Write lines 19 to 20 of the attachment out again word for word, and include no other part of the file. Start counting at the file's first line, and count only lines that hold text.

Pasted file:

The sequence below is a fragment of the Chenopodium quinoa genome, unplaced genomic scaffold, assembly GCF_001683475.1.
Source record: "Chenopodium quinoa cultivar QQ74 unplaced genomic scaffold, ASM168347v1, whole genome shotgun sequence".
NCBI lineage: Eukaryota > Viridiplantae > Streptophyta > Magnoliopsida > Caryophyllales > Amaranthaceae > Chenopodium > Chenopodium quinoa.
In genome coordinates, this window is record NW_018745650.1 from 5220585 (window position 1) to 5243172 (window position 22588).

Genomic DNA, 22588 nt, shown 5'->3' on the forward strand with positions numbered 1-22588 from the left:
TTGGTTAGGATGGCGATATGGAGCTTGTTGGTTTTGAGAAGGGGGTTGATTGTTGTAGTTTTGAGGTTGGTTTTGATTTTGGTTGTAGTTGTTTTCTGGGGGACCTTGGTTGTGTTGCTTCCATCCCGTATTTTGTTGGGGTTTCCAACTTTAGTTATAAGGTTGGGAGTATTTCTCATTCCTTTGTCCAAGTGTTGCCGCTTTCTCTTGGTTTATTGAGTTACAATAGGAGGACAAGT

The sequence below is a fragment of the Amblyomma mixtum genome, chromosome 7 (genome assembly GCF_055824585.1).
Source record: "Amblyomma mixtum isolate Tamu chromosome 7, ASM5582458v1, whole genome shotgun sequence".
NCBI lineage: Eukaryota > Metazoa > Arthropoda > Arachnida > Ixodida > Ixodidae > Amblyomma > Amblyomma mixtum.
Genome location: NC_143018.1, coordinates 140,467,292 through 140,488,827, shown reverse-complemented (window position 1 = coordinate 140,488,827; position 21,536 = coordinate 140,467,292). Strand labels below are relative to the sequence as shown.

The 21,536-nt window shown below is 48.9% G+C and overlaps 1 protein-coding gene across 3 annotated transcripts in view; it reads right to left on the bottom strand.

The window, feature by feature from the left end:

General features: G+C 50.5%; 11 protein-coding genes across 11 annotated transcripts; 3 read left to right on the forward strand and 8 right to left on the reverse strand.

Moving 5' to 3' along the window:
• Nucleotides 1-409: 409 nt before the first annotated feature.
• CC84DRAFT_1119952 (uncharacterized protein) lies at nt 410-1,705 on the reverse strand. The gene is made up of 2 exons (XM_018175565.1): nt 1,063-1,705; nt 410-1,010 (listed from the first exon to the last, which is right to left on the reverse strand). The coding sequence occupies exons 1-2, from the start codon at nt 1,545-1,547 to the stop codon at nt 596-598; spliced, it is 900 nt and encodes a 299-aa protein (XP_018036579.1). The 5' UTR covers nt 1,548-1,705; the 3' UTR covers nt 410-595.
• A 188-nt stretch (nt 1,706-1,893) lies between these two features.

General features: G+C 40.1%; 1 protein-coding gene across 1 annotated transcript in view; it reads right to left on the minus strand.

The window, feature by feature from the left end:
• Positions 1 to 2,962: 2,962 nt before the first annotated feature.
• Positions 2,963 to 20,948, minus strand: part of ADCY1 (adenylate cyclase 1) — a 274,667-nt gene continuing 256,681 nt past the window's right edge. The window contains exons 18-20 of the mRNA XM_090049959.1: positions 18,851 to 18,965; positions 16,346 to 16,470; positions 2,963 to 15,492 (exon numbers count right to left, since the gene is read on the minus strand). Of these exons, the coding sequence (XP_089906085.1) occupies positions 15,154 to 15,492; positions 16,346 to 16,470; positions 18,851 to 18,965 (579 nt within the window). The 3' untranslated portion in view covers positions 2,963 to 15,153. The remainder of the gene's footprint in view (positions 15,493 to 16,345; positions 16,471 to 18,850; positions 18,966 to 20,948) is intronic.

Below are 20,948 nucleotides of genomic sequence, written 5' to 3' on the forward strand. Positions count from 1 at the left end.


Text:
The window, feature by feature from the left end:
• Positions 1 to 2,962: 2,962 nt before the first annotated feature.